Wednesday, August 22, 2007

Soiree into the Dawn

The dancing was scheduled to continue at the ball until nearly four o'clock in the morning, but Prinzessin Sophie-Vittoria was too agitated to dance another set. Retiring to the cloakroom to collect herself, she was able, en route, to encounter her cousin, the Prinzessin Maria-Aurora of Sachsen-Veldenz. Most of the adult members of the Sachsen-Veldenz family had travelled to participate in Sophie-Vittoria's debut, both as a gesture of familial and political solidarity with their inlaws, united both in marriage and in suspicion of the ambitions of the von Waldreck family vis-à-vis their own possessions along the Mosel. Prinzessin Maria-Aurora, though, was a particular friend of Sophie-Vittoria, being a few months older, and the two had exchanged frequent extended visits throughout their childhood.

Taking Maria-Aurora by the arm, Sophie-Vittoria pleaded some excuse for assistance with her habit in the cloakroom, and detached her from her conversation with the dashing Oberst von Scheurebe of the von Kostenwand dragoons. Somewhat sulkily, the Saxon Prinzessin whispered on the way to the cloakroom, "All very well for you to strike up associations with gatecrashers, but let poor me talk to a dragoon and you whisk me off to exile. Can I hope to see at least one last set, before you completely finish my night?"

"He wasn't a gatecrasher; he's a French count--de St. Germain, I think. He says he has evidence of a plot against both our fathers, but cannot approach them directly because of some affair to do with Grandmother. There's something in the choirloft in the chapel left behind by Herr Volker which is supposed to shed light on this, locked in the bellows-works of the organ--to which he says this is the key," said Sophie-Vittoria, displaying to her cousin the small trilobate key secreted into her hand before the Comte's abrupt departure from the ball.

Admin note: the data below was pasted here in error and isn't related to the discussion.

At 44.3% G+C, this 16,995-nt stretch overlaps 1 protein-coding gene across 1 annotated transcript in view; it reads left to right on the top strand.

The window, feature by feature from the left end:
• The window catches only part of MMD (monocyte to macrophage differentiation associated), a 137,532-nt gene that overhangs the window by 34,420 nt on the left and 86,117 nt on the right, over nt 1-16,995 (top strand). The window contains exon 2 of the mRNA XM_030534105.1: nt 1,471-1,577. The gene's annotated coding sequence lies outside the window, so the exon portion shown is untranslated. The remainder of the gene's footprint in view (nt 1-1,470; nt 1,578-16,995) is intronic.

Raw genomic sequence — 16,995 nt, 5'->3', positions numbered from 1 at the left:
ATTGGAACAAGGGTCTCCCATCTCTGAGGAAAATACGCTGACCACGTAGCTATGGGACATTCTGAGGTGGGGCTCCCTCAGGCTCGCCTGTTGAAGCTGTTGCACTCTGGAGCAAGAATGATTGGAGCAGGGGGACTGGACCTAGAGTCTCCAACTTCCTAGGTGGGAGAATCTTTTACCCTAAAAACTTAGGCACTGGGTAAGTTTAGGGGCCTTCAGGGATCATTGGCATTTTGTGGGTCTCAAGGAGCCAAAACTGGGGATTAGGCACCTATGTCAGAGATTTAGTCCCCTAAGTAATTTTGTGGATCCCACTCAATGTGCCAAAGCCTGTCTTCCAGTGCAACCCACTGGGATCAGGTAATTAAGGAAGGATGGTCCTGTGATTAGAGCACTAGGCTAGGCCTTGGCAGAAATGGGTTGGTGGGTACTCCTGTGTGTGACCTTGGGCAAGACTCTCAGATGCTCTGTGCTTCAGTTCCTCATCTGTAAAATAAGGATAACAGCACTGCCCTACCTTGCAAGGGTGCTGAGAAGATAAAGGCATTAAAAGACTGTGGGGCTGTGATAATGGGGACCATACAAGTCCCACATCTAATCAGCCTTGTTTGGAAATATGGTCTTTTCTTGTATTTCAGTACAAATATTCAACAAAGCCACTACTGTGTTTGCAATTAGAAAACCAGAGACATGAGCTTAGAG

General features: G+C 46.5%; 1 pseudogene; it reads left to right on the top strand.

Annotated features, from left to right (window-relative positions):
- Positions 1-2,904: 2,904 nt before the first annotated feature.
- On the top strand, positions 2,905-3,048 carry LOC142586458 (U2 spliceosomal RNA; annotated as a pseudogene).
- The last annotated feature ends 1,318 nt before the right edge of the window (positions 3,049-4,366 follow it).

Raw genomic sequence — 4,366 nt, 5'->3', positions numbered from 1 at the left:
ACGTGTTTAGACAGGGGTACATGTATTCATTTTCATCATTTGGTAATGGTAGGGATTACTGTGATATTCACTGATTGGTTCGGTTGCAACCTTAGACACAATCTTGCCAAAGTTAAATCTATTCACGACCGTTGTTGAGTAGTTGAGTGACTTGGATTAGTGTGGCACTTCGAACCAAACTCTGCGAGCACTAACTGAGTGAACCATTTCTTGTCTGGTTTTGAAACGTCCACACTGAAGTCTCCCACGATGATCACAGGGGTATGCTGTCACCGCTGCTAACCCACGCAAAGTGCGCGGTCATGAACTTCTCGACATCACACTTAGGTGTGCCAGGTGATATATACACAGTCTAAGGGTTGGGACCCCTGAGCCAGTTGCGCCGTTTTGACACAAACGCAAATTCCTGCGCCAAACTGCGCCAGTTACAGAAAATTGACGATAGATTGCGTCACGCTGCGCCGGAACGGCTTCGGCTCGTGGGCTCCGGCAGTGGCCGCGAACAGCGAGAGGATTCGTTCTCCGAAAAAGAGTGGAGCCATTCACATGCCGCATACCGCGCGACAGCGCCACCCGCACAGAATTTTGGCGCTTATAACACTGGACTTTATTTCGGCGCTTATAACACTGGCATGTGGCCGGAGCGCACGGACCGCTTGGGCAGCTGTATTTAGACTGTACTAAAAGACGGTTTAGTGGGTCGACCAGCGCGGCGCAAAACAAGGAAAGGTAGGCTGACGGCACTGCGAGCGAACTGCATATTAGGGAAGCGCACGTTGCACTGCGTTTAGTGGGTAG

"I need your help to make an excuse and retire upstairs without undue notice, so that I can escort you. Otherwise, if I leave formally--it's my party--everyone will start to leave, and the Comte told me that conspirators against your father and mine are in attendance at the ball."

"Very well, then," replied Maria-Aurora. "One vapourous swoon as you wish, but you must be in my debt at the next ball."

The Saxon Prinzessin's performance was masterful; returning to the main ball room after a suitable application of rouge to simulate a over-cinched corset-flush, she fanned herself conspicuously and settled herself in a chaise in one corner of the ballroom between the dowager Duchess of Pfalz-Birkenstock and Graf Ernst von Kostenwand, Duke Ignaz's chamberlain, who were engaged in a debate at some length with the Prinzessin von Florshein and Countess of Altberg on the best means of securing reliable tutors for their households. Feigning interest in the conversation, Maria-Aurora gradually increased the frequencies of her sighs and sudden inhalations, fanning herself more and more vigorously, until at last she folded her fan, slumped back on the chaise, and lolled her head back with a fluttering of eyelashes and a soft moan.

Sophie-Vittoria seized her cue and descended immediately to her assistance, begging apologies, along with the murmured protestations of Maria-Aurora, and both detached themselves from the assembly, begging the Countess of Altberg to convey to their parents their temporary retirement to the upper chambers.


Stagonian Jeff said...

(to quote the Bard) . . .

"Plots have I laid, inductions dangerous . . . "

Stokes Schwartz said...

The gentlemen portrayed cut very dashing figures, in an imaginary 18th century sort of way, of course. Who are their tailors?

Best Regards,

Stokes Schwartz

Bluebear Jeff said...

You do find wonderful art to enhance your blog. Good show!

-- Jeff

Herzog Ignaz said...

The ladies and gentlemen portrayed are outfitted by the tailor of the Covent Garden Minuet Company,, for those interested in similar fashions.